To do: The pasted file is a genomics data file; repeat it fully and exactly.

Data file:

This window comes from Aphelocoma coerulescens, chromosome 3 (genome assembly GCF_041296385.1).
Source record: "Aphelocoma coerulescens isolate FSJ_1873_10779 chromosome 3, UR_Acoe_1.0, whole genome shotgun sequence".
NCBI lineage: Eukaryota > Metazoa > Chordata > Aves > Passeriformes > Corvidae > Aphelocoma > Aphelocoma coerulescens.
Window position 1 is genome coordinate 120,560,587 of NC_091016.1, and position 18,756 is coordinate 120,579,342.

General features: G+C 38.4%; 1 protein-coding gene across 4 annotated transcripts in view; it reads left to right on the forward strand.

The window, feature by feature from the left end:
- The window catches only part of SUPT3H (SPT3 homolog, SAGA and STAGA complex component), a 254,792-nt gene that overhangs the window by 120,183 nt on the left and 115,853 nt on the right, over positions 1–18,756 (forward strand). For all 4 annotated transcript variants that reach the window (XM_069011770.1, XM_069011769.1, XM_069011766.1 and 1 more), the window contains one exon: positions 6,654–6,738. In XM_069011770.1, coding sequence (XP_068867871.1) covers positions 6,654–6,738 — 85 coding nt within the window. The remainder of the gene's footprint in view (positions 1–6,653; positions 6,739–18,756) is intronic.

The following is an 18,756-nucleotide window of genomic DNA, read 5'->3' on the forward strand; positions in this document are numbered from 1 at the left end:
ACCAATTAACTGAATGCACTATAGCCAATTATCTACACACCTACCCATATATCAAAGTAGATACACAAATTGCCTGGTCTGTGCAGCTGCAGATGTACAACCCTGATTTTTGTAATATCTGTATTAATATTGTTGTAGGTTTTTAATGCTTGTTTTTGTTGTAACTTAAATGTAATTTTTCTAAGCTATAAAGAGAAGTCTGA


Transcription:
This window comes from Aphelocoma coerulescens, chromosome 3 (genome assembly GCF_041296385.1).
Source record: "Aphelocoma coerulescens isolate FSJ_1873_10779 chromosome 3, UR_Acoe_1.0, whole genome shotgun sequence".
NCBI lineage: Eukaryota > Metazoa > Chordata > Aves > Passeriformes > Corvidae > Aphelocoma > Aphelocoma coerulescens.
Window position 1 is genome coordinate 120,560,587 of NC_091016.1, and position 18,756 is coordinate 120,579,342.

General features: G+C 38.4%; 1 protein-coding gene across 4 annotated transcripts in view; it reads left to right on the forward strand.

The window, feature by feature from the left end:
- The window catches only part of SUPT3H (SPT3 homolog, SAGA and STAGA complex component), a 254,792-nt gene that overhangs the window by 120,183 nt on the left and 115,853 nt on the right, over positions 1–18,756 (forward strand). For all 4 annotated transcript variants that reach the window (XM_069011770.1, XM_069011769.1, XM_069011766.1 and 1 more), the window contains one exon: positions 6,654–6,738. In XM_069011770.1, coding sequence (XP_068867871.1) covers positions 6,654–6,738 — 85 coding nt within the window. The remainder of the gene's footprint in view (positions 1–6,653; positions 6,739–18,756) is intronic.

The following is an 18,756-nucleotide window of genomic DNA, read 5'->3' on the forward strand; positions in this document are numbered from 1 at the left end:
ACCAATTAACTGAATGCACTATAGCCAATTATCTACACACCTACCCATATATCAAAGTAGATACACAAATTGCCTGGTCTGTGCAGCTGCAGATGTACAACCCTGATTTTTGTAATATCTGTATTAATATTGTTGTAGGTTTTTAATGCTTGTTTTTGTTGTAACTTAAATGTAATTTTTCTAAGCTATAAAGAGAAGTCTGA